Oh, So Close!

Oh, So Close!

My trip to the AFC Championship game at Burrowhead Stadium didn’t end like I anticipated.

(KANSAS CITY, Mo) – Super Bowl appearances are elusive but not impossible. Like a blind squirrel finding that elusive hidden nut, anybody can get lucky and stumble upon one of them. It’s when you bag two that you know you’ve really made it big.

Cincinnati fell just short of making it to two Super Bowls in a row, falling to Kansas City 23 – 20 in a tense AFC championship contest played out before a packed house at Arrowhead Stadium.

“It aches, trust me,” head coach Zac Taylor said when asked about the loss. “To be this close. Our goal is to win the Super Bowl. To be seconds away from getting back there, and watching [the Chiefs] celebrate, it’s horrible. This team has invested so much in each other to get to this point.”

Ten wins in a row to finish out the year, three straight wins over the Chiefs, and that beatdown last week against the Buffalo Bills had everybody in the Queen City dreaming of an upcoming trip to the Arizona desert. Unfortunately, when expectations rise as such, it hurts that much more when you ultimately fall short.

Cincinnati quarterback Joe Burrow felt the pain immediately afterwards.

“Tough loss,” said Joey Franchise in a packed visitors media room the size of a broom closet. “We didn’t make the plays we needed to win this game. And they did down the stretch. That’s what it came down to.”

With the score tied at 20 and 2:30 left on the clock, Cincinnati forced a Kansas City punt and had the ball on their own six-yard line. These are the situations that Super Bowl dreams are made of. Surely Burrow would drive the Bengals down the field for the game-winning score—just as the clock runs out, right?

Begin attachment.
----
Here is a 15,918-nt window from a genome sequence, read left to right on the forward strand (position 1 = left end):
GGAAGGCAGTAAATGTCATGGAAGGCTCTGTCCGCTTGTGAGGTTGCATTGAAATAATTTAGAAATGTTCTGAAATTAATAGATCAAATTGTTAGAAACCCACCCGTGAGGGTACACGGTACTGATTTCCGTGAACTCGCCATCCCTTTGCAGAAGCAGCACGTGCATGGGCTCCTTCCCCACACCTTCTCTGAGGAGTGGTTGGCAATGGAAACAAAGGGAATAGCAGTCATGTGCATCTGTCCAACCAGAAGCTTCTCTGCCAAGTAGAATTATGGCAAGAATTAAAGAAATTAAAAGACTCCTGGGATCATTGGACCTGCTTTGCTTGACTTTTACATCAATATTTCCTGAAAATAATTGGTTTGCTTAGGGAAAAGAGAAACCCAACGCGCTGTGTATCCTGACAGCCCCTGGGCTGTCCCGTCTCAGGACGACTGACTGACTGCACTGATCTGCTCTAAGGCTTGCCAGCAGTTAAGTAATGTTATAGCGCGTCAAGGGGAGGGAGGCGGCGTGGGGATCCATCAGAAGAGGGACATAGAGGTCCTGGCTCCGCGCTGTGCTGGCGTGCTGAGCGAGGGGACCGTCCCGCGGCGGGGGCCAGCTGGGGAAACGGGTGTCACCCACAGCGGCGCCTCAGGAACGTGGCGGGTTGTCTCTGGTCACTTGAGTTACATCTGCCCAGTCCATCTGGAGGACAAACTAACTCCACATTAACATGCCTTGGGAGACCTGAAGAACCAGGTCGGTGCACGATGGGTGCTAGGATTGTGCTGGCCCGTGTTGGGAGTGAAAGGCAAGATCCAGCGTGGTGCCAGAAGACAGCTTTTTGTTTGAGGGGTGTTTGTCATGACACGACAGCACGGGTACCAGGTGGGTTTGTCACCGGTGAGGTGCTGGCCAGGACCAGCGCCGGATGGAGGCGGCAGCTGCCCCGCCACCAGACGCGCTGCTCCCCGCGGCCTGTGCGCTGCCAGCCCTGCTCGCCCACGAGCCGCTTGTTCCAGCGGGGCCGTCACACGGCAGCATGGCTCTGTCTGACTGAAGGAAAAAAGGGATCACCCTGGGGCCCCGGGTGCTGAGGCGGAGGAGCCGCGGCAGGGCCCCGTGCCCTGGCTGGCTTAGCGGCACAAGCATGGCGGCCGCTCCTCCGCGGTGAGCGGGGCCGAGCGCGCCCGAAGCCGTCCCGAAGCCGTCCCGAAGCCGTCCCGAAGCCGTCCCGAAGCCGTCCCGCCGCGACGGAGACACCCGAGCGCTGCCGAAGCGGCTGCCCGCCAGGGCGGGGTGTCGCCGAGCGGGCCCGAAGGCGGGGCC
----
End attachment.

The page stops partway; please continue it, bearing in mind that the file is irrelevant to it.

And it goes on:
Wrong! After moving his team out to their own 35-yard line, Burrow was sacked, and the Bengals had to punt with thirty seconds remaining.

On their ensuing possession, with just 17 seconds left, the Chiefs Patrick Mahomes ran out of bounds after a five yard gain. Bengals defensive lineman Joseph Ossai clearly hit Mahomes late, resulting in a 15-yard penalty putting the ball on the Bengals 27-yard line. That set up Harrison Butker’s 45-yard game-winning field goal try. The ball cleared the uprights, and suddenly Cincinnati’s Super Bowl dreams abruptly ended on the confetti-laced turf of Burrowhead Stadium.

“It didn’t come down to that,” said Taylor, regarding Ossai’s penalty and it’s effect on the game’s outcome. “There’s a lot of other plays that we just missed out on.”

Yes, it’s true. Missing out on back-to-back Super Bowl appearances really does hurt. Here, however, is the irony in that statement. During this entire magical two-year run, no one really thought the Bengals were any good. Everyone regarded last year’s Super Bowl appearance as a lucky outlier. The talking media heads said that Zac Taylor was a flash in the pan who got lucky when his team got hot at the end of last year. When Cincinnati started out 0 – 2 to begin this season, the skeptics were quick to say, “I told you so.”

Then the offensive line began to gel, the defense started playing lights out, and Joe Burrow became the meteoric rising star that no one dared to bet against. The Bengals became damn good in the process. Everyone—me included—picked them to go all the way. I even purchased airline tickets (refundable ones, thankfully) to Phoenix.

Were our expectations realistic? I’m still not sure. Past history is difficult to shake. It’s hard trading three decades of playoff futility for a couple of magical seasons of success.

Perhaps Zac Taylor said it best when asked about the future of the franchise.

“It’s a special organization,” said the man steering the ship. “It’s special people leading it, [it’s a] special group of coaches, [and a] special group of players. We love representing our city and our fan base. It’s just time to get back to work.”